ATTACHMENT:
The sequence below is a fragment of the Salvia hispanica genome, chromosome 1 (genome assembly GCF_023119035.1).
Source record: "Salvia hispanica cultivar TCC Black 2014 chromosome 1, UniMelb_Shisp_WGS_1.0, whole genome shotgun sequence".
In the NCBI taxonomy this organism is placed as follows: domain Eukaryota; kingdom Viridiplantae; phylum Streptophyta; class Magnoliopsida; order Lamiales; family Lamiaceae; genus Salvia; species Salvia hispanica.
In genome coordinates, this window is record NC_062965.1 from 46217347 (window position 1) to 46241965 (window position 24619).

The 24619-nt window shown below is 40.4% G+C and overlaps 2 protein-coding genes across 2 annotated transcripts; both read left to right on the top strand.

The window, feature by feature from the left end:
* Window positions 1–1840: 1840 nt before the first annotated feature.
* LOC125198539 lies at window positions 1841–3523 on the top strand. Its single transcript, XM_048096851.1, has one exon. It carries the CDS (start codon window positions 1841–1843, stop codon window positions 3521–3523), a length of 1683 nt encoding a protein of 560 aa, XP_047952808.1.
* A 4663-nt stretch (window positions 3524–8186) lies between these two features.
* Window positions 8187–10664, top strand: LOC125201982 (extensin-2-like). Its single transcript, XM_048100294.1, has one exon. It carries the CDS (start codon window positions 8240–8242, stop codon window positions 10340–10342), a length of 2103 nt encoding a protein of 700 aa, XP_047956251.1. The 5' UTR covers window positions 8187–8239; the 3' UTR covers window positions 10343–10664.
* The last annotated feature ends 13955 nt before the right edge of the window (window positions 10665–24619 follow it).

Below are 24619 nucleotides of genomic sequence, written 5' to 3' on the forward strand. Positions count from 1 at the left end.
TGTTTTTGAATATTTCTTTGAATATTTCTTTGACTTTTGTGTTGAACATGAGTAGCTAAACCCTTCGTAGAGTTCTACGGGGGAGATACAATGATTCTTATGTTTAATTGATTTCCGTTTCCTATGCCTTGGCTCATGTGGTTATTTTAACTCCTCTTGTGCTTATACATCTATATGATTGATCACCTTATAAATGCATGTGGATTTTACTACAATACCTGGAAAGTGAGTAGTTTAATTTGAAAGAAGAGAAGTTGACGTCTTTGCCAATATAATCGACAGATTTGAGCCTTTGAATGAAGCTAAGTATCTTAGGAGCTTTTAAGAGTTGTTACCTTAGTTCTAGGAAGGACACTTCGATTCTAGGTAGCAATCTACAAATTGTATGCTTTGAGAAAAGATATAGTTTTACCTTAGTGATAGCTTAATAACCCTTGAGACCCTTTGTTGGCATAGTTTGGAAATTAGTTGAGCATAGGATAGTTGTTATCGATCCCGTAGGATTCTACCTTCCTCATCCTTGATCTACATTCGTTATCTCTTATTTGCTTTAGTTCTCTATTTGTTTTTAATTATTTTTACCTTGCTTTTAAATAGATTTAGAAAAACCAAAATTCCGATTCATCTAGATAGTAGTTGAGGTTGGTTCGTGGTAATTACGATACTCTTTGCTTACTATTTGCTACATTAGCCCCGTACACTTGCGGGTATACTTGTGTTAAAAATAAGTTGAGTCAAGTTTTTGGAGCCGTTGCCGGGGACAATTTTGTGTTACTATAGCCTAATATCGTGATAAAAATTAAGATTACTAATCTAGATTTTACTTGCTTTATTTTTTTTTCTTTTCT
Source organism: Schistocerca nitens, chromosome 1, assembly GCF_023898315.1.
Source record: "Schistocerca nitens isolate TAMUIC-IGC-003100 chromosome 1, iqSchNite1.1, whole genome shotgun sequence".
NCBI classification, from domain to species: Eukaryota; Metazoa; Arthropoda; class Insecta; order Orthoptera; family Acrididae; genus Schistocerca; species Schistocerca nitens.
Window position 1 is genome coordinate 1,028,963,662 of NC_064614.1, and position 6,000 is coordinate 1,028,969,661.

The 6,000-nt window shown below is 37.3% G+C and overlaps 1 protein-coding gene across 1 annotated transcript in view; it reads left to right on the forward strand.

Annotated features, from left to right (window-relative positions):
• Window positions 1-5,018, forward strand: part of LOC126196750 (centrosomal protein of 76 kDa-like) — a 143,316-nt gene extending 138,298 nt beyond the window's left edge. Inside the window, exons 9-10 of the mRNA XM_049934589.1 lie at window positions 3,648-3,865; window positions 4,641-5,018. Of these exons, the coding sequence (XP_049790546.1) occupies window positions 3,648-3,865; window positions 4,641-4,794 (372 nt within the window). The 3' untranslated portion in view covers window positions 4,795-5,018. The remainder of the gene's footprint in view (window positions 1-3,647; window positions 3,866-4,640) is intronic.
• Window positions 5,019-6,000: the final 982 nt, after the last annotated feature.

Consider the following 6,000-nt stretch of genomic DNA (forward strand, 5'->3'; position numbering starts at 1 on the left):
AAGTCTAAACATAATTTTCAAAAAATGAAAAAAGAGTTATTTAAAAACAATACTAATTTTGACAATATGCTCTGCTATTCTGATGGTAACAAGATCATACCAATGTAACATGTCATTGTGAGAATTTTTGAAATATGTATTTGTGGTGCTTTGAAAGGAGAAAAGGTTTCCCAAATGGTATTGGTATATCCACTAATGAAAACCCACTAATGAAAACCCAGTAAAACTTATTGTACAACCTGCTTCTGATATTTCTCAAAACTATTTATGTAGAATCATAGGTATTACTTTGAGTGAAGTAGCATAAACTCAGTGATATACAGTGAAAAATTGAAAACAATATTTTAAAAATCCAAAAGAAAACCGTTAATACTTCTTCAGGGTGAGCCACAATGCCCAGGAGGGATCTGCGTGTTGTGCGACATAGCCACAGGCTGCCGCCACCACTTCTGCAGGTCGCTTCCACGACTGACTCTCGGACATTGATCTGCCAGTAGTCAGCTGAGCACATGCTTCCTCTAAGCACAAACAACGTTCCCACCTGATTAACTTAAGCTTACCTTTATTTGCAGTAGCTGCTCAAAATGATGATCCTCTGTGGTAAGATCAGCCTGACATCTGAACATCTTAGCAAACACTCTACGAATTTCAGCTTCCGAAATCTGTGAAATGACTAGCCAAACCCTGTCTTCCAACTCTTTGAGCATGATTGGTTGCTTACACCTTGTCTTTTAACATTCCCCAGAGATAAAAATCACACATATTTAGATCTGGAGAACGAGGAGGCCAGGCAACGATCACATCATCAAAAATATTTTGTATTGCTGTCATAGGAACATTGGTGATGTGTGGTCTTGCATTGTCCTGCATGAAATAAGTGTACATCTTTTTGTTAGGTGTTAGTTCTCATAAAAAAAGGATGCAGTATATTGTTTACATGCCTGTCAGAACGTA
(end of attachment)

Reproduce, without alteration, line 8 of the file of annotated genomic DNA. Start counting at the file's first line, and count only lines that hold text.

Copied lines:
* LOC125198539 lies at window positions 1841–3523 on the top strand. Its single transcript, XM_048096851.1, has one exon. It carries the CDS (start codon window positions 1841–1843, stop codon window positions 3521–3523), a length of 1683 nt encoding a protein of 560 aa, XP_047952808.1.